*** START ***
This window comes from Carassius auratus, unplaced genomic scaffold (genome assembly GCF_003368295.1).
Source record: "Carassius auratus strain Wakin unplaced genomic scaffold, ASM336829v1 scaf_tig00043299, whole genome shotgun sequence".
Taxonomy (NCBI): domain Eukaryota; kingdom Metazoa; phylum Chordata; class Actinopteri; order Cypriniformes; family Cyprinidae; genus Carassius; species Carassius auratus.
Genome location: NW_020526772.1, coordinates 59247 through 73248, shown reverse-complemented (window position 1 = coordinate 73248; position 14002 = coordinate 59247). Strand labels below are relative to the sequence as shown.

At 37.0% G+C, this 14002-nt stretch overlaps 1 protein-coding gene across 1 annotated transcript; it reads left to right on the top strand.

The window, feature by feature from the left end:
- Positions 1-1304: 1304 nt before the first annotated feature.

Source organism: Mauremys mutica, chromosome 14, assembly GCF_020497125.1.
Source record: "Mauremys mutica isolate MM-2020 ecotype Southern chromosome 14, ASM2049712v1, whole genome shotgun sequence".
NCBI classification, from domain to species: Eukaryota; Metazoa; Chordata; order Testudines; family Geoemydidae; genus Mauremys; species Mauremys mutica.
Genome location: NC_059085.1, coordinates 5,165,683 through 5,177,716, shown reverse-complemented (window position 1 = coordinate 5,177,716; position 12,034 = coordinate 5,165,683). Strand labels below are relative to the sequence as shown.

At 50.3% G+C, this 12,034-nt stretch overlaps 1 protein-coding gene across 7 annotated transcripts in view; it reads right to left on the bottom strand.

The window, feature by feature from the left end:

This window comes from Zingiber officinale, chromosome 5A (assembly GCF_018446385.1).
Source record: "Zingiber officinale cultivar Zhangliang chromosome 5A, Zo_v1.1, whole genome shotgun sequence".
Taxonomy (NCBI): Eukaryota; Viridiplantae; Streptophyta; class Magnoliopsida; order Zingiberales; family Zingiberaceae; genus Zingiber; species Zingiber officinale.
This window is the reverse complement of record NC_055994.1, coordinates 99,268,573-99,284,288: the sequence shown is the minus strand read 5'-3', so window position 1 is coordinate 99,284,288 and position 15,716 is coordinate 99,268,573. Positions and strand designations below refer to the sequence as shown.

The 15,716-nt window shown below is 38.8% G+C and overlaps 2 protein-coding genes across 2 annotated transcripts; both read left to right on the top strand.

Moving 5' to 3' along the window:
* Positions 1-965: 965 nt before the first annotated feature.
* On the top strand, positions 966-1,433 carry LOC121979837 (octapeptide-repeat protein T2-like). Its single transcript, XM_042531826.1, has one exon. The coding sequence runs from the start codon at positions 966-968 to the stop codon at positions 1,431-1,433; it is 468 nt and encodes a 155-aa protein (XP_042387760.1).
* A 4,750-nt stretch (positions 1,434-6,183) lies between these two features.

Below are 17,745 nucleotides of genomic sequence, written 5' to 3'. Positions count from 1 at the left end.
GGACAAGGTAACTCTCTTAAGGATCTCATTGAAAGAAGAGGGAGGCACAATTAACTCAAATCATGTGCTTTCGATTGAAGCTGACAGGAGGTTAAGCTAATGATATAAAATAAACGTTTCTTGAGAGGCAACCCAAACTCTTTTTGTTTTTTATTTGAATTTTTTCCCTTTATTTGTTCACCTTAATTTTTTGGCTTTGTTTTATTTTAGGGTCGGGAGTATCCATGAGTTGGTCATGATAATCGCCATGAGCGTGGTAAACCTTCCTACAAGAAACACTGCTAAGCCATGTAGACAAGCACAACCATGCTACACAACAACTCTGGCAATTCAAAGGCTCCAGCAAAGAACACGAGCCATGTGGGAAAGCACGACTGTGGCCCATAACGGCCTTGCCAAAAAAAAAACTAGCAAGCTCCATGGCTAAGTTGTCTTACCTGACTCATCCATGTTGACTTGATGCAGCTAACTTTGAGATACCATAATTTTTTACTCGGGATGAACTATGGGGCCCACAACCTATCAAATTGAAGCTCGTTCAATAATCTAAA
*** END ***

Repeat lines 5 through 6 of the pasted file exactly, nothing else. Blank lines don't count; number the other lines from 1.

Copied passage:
At 37.0% G+C, this 14002-nt stretch overlaps 1 protein-coding gene across 1 annotated transcript; it reads left to right on the top strand.

The window, feature by feature from the left end: